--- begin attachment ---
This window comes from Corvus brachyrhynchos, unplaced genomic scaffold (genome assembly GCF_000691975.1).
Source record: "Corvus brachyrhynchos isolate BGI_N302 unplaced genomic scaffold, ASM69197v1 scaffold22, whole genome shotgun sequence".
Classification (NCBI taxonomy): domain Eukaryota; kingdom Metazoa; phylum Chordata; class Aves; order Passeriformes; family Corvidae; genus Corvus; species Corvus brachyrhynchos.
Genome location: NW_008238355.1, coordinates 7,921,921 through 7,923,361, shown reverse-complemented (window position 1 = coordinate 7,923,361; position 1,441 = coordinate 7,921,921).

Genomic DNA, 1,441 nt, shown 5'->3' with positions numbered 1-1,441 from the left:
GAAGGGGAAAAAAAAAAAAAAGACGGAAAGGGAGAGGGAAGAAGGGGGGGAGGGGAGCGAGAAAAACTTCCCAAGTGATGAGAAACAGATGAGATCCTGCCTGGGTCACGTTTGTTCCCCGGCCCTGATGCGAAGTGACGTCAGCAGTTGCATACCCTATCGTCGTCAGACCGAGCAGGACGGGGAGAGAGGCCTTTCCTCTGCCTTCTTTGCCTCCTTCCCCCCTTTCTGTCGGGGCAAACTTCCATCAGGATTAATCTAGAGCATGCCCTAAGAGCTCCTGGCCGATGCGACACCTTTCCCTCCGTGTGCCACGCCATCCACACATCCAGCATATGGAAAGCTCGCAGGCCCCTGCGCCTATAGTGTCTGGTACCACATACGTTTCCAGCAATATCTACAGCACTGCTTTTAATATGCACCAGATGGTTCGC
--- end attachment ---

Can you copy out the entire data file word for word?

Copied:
This window comes from Corvus brachyrhynchos, unplaced genomic scaffold (genome assembly GCF_000691975.1).
Source record: "Corvus brachyrhynchos isolate BGI_N302 unplaced genomic scaffold, ASM69197v1 scaffold22, whole genome shotgun sequence".
Classification (NCBI taxonomy): domain Eukaryota; kingdom Metazoa; phylum Chordata; class Aves; order Passeriformes; family Corvidae; genus Corvus; species Corvus brachyrhynchos.
Genome location: NW_008238355.1, coordinates 7,921,921 through 7,923,361, shown reverse-complemented (window position 1 = coordinate 7,923,361; position 1,441 = coordinate 7,921,921).

Genomic DNA, 1,441 nt, shown 5'->3' with positions numbered 1-1,441 from the left:
GAAGGGGAAAAAAAAAAAAAAGACGGAAAGGGAGAGGGAAGAAGGGGGGGAGGGGAGCGAGAAAAACTTCCCAAGTGATGAGAAACAGATGAGATCCTGCCTGGGTCACGTTTGTTCCCCGGCCCTGATGCGAAGTGACGTCAGCAGTTGCATACCCTATCGTCGTCAGACCGAGCAGGACGGGGAGAGAGGCCTTTCCTCTGCCTTCTTTGCCTCCTTCCCCCCTTTCTGTCGGGGCAAACTTCCATCAGGATTAATCTAGAGCATGCCCTAAGAGCTCCTGGCCGATGCGACACCTTTCCCTCCGTGTGCCACGCCATCCACACATCCAGCATATGGAAAGCTCGCAGGCCCCTGCGCCTATAGTGTCTGGTACCACATACGTTTCCAGCAATATCTACAGCACTGCTTTTAATATGCACCAGATGGTTCGC